For instance, a New York City man is facing 25 years in prison after being charged last month with hacking, credit card trafficking, and money laundering for allegedly stealing payment card data using SQL injection attacks.
“To obtain membership in Burkov’s cybercrime forum, prospective members needed three existing members to ‘vouch’ for their good reputation among cybercriminals and to provide a sum of money, normally $5,000, as insurance,” the DoJ said in a media announcement on Friday.
The DoJ added that Burkov also ran an elite invite-only club, where other criminals could pay $5,000 to gain access to an exclusive site where they could sell personal identifying information (PII), hawk malware, and offer helpful illegal services such as money laundering and hacking.
Aleksei Burkov, a Russian national, was the operator of a website called “Cardplanet” that sold hundreds of thousands of debit- and credit-card numbers that had been hacked – mostly from U.S. citizens.
A cybercriminal responsible for running a “carding” website on the Dark Web is going to federal prison for nine years for selling stolen consumer payment information.
The DoJ also announced, Thursday, that a 22-year-old man had been sentenced to more than a year in prison for developing Mirai botnet variants that compromised hundreds of thousands of devices worldwide.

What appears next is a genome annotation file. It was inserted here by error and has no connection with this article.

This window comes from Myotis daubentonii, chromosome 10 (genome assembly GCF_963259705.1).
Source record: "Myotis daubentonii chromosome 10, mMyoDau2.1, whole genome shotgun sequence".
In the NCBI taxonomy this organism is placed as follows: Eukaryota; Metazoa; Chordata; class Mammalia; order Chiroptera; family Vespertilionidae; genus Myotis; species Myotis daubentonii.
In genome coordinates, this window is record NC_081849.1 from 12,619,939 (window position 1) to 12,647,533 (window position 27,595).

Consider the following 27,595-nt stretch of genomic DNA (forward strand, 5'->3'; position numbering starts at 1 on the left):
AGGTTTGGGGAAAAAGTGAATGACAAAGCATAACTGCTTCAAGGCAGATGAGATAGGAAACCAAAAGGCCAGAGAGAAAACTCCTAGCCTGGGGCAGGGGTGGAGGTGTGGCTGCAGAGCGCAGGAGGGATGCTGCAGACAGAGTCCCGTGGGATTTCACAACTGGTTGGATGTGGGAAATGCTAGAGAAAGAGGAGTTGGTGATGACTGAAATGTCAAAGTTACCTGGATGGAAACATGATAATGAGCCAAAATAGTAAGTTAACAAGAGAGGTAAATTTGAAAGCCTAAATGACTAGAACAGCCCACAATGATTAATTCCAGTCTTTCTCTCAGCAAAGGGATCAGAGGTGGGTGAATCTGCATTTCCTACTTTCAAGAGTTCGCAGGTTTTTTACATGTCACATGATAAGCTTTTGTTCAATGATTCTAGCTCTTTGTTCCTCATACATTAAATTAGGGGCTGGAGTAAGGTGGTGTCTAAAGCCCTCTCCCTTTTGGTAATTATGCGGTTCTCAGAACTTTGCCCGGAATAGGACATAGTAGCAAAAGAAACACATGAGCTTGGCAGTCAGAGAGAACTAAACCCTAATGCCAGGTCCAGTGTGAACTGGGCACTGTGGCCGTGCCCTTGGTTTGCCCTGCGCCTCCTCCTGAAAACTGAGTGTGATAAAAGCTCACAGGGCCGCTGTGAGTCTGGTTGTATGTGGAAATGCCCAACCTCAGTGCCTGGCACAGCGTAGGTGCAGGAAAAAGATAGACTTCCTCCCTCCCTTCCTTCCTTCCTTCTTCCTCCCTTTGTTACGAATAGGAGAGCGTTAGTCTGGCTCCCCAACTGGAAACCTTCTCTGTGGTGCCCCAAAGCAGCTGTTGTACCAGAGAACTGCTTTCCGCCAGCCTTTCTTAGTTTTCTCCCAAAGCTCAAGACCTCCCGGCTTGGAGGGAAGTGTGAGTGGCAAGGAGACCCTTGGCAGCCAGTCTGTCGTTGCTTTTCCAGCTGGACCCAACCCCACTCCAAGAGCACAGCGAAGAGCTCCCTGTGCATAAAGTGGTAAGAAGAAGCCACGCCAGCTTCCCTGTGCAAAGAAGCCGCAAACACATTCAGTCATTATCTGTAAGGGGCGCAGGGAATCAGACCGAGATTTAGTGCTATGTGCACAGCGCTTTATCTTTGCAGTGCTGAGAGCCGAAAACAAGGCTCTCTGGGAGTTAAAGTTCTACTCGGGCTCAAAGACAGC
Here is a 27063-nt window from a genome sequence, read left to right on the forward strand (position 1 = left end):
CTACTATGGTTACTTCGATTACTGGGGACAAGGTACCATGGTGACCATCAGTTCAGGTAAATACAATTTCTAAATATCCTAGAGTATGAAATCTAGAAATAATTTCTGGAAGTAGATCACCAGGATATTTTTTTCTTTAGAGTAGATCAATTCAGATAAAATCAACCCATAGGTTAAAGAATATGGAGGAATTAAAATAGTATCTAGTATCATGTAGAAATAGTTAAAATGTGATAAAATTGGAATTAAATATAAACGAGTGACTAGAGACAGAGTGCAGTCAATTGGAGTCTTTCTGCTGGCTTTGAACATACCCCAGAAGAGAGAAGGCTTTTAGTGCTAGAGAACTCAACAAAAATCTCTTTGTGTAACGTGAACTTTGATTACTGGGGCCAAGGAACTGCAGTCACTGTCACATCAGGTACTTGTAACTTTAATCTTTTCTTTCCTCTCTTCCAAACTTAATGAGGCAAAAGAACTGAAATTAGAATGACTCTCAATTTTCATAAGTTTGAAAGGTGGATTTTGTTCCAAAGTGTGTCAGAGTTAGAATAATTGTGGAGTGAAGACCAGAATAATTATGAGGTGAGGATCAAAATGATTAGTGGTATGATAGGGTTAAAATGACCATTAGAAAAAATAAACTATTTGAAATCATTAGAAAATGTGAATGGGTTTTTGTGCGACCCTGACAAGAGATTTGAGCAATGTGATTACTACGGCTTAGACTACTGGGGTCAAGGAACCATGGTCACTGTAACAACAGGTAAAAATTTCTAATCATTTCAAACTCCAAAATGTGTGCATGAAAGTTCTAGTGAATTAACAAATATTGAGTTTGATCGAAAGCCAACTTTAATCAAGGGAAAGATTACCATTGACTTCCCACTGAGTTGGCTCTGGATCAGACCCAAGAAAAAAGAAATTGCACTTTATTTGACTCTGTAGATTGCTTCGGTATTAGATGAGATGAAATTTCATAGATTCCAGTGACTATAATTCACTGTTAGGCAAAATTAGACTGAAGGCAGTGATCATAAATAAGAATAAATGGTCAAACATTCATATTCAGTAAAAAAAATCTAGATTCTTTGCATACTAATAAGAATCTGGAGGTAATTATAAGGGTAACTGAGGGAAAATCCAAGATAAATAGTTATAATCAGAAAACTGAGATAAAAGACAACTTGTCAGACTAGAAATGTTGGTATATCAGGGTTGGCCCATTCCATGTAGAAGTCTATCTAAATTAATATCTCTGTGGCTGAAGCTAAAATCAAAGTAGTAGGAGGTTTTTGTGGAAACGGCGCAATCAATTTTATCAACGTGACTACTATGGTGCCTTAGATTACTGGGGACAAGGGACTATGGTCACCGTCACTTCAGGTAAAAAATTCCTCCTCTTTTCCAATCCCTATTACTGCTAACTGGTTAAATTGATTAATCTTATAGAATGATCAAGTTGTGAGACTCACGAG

In addition to iOS home screen widgets, Apple is rolling out an App Library (which lists all one’s apps) and App Clips (a stripped-down version of an app that you can use without having to actually download it from the App Store).
It’s also going to change how developers approach the platform, because now, in addition to thinking about their “core” apps, they’ll also need to consider how a widget may operate on the home screen.
For the past 13 iOS iterations, Apple kept the home screen as a locked-down grid of app icons and folders.
Before we all shut down for the weekend, let’s look at just a few of the big stories of the week, including some of Apple’s more colorful tweaks to iOS, Facebook’s big virtual-reality decision, and Amazon’s new crime-fighting unit.
Facebook is also changing how VR developers can distribute apps via the Oculus platform, although the details are unclear at this time.
There were few objections in Congress to a program of economic sanctions designed to hold the Assad regime accountable for systematic war crimes for which there is overwhelming and grisly evidence.
As James Jeffrey and Joel Rayburn — America’s top diplomats working on Syria — noted in a recent briefing, the Caesar Act has the potential to do so by gradually sapping the regime of the resources it needs to mount the military operations against civilians.
Previous U.S. sanctions against Syria mainly prohibited American individuals and companies from doing business with the Assad regime and others blacklisted by the Treasury Department.
Yet there is also a contingent of good faith critics who acknowledge the gravity of the crimes for which Assad is responsible, but assess that sanctions cause unintended harm to civilians that outweighs their impact on the Syrian regime.
The essential difference, at least in principle, is that aid directly addresses the need of civilians, while sanctions seek to deprive the regime of revenue it can direct to military offensives, offshore bank accounts, or other undesirable uses.